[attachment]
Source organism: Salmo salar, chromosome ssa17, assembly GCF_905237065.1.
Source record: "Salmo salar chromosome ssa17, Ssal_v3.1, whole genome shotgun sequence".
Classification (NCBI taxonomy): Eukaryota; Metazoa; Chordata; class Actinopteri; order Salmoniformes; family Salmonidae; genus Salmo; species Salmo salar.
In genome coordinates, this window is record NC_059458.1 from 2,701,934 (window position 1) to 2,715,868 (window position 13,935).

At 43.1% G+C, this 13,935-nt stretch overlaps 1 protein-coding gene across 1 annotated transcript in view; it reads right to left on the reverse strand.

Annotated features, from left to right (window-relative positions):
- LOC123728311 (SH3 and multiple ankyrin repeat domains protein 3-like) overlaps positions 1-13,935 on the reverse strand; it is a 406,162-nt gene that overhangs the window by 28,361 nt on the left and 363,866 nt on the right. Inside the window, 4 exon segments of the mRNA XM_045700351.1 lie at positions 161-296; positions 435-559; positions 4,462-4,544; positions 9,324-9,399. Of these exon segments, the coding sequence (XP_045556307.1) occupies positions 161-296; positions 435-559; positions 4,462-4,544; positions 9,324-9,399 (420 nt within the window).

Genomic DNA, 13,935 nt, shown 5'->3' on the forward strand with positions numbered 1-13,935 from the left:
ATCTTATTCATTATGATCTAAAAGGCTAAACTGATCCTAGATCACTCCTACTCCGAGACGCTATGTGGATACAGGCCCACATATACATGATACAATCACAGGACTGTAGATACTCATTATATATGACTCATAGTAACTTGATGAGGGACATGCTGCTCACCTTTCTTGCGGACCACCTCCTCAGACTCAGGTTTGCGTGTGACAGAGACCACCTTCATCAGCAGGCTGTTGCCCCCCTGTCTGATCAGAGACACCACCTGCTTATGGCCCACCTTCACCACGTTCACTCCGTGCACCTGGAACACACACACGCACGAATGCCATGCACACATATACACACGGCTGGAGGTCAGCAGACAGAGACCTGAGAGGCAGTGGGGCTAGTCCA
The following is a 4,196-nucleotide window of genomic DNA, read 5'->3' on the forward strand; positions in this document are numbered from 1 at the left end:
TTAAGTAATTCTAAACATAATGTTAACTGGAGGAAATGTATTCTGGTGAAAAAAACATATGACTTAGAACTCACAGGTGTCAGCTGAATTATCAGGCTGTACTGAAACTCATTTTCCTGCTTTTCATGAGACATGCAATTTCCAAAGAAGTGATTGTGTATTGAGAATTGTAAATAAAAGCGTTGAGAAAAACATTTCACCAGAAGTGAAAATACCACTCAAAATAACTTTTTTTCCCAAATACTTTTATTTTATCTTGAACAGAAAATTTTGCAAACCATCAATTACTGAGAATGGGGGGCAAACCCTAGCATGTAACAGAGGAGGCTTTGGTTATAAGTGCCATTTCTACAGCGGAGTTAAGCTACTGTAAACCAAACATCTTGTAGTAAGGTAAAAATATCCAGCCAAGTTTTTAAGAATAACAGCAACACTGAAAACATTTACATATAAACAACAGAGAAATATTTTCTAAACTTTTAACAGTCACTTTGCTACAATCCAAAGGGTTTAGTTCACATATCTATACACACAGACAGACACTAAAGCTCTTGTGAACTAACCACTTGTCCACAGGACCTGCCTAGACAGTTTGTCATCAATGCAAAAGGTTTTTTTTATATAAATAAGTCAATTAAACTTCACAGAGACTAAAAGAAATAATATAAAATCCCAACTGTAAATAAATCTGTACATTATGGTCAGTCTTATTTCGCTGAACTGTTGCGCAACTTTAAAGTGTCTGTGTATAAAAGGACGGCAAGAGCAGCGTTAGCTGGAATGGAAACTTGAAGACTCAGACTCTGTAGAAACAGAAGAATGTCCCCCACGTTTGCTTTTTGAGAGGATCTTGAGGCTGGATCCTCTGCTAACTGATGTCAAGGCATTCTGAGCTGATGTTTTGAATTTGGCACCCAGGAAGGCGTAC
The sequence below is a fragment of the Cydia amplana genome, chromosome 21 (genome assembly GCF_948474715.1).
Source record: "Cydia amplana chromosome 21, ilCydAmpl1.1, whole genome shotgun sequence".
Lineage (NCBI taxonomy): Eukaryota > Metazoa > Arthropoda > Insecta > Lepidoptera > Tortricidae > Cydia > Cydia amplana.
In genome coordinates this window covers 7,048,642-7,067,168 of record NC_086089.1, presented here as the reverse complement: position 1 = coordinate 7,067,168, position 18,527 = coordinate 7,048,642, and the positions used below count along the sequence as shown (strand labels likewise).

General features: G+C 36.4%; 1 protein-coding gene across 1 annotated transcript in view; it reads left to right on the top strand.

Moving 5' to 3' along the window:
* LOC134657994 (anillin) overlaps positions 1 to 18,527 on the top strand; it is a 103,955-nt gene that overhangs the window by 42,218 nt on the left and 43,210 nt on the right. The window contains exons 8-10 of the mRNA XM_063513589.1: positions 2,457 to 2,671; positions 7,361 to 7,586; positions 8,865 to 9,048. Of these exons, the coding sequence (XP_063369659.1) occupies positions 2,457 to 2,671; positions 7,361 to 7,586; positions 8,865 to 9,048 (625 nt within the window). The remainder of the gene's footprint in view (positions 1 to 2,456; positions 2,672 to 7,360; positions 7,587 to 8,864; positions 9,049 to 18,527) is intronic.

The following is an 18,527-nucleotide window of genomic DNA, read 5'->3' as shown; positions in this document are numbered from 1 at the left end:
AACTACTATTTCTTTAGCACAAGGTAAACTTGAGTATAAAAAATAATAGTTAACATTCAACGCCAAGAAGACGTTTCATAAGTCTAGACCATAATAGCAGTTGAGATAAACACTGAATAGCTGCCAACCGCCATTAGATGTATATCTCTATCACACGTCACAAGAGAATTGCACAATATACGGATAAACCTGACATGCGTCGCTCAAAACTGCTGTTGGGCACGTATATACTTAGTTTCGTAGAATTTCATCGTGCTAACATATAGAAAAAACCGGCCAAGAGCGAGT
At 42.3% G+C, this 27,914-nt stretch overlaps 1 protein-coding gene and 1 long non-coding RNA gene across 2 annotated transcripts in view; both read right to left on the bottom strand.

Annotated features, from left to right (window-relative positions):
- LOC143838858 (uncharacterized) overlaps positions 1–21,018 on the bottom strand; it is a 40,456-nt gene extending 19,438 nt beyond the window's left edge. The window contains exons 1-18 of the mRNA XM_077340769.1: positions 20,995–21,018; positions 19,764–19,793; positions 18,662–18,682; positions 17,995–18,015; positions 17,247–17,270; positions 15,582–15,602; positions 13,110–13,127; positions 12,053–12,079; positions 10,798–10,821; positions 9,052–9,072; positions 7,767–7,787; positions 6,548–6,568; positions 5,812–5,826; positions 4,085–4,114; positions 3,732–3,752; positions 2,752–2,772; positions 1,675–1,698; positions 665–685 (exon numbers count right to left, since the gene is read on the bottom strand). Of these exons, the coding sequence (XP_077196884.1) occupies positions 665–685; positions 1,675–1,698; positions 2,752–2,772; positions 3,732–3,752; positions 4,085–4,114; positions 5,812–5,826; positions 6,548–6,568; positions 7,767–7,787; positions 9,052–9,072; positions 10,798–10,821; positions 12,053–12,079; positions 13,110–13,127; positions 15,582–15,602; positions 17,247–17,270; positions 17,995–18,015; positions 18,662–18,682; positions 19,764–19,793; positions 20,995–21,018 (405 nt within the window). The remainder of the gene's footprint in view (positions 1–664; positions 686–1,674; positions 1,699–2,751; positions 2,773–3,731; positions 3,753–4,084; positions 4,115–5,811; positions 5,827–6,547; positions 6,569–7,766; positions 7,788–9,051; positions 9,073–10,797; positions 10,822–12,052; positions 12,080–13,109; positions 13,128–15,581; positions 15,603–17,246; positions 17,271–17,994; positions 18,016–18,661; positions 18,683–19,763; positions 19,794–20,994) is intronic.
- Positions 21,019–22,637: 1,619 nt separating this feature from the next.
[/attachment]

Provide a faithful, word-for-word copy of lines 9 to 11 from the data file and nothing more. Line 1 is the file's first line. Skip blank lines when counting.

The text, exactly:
ATCTTATTCATTATGATCTAAAAGGCTAAACTGATCCTAGATCACTCCTACTCCGAGACGCTATGTGGATACAGGCCCACATATACATGATACAATCACAGGACTGTAGATACTCATTATATATGACTCATAGTAACTTGATGAGGGACATGCTGCTCACCTTTCTTGCGGACCACCTCCTCAGACTCAGGTTTGCGTGTGACAGAGACCACCTTCATCAGCAGGCTGTTGCCCCCCTGTCTGATCAGAGACACCACCTGCTTATGGCCCACCTTCACCACGTTCACTCCGTGCACCTGGAACACACACACGCACGAATGCCATGCACACATATACACACGGCTGGAGGTCAGCAGACAGAGACCTGAGAGGCAGTGGGGCTAGTCCA
The following is a 4,196-nucleotide window of genomic DNA, read 5'->3' on the forward strand; positions in this document are numbered from 1 at the left end:
TTAAGTAATTCTAAACATAATGTTAACTGGAGGAAATGTATTCTGGTGAAAAAAACATATGACTTAGAACTCACAGGTGTCAGCTGAATTATCAGGCTGTACTGAAACTCATTTTCCTGCTTTTCATGAGACATGCAATTTCCAAAGAAGTGATTGTGTATTGAGAATTGTAAATAAAAGCGTTGAGAAAAACATTTCACCAGAAGTGAAAATACCACTCAAAATAACTTTTTTTCCCAAATACTTTTATTTTATCTTGAACAGAAAATTTTGCAAACCATCAATTACTGAGAATGGGGGGCAAACCCTAGCATGTAACAGAGGAGGCTTTGGTTATAAGTGCCATTTCTACAGCGGAGTTAAGCTACTGTAAACCAAACATCTTGTAGTAAGGTAAAAATATCCAGCCAAGTTTTTAAGAATAACAGCAACACTGAAAACATTTACATATAAACAACAGAGAAATATTTTCTAAACTTTTAACAGTCACTTTGCTACAATCCAAAGGGTTTAGTTCACATATCTATACACACAGACAGACACTAAAGCTCTTGTGAACTAACCACTTGTCCACAGGACCTGCCTAGACAGTTTGTCATCAATGCAAAAGGTTTTTTTTATATAAATAAGTCAATTAAACTTCACAGAGACTAAAAGAAATAATATAAAATCCCAACTGTAAATAAATCTGTACATTATGGTCAGTCTTATTTCGCTGAACTGTTGCGCAACTTTAAAGTGTCTGTGTATAAAAGGACGGCAAGAGCAGCGTTAGCTGGAATGGAAACTTGAAGACTCAGACTCTGTAGAAACAGAAGAATGTCCCCCACGTTTGCTTTTTGAGAGGATCTTGAGGCTGGATCCTCTGCTAACTGATGTCAAGGCATTCTGAGCTGATGTTTTGAATTTGGCACCCAGGAAGGCGTAC